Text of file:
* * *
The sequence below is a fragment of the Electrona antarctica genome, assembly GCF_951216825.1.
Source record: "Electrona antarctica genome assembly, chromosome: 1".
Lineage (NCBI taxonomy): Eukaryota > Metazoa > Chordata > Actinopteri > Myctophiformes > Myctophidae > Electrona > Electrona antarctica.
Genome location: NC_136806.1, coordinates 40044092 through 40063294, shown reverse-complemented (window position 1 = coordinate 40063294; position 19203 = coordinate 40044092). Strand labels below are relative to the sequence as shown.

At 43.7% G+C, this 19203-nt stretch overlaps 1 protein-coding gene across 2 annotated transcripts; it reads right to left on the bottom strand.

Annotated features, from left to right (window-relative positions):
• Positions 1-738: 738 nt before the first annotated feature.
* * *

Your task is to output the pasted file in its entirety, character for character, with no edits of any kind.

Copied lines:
The sequence below is a fragment of the Electrona antarctica genome, assembly GCF_951216825.1.
Source record: "Electrona antarctica genome assembly, chromosome: 1".
Lineage (NCBI taxonomy): Eukaryota > Metazoa > Chordata > Actinopteri > Myctophiformes > Myctophidae > Electrona > Electrona antarctica.
Genome location: NC_136806.1, coordinates 40044092 through 40063294, shown reverse-complemented (window position 1 = coordinate 40063294; position 19203 = coordinate 40044092). Strand labels below are relative to the sequence as shown.

At 43.7% G+C, this 19203-nt stretch overlaps 1 protein-coding gene across 2 annotated transcripts; it reads right to left on the bottom strand.

Annotated features, from left to right (window-relative positions):
• Positions 1-738: 738 nt before the first annotated feature.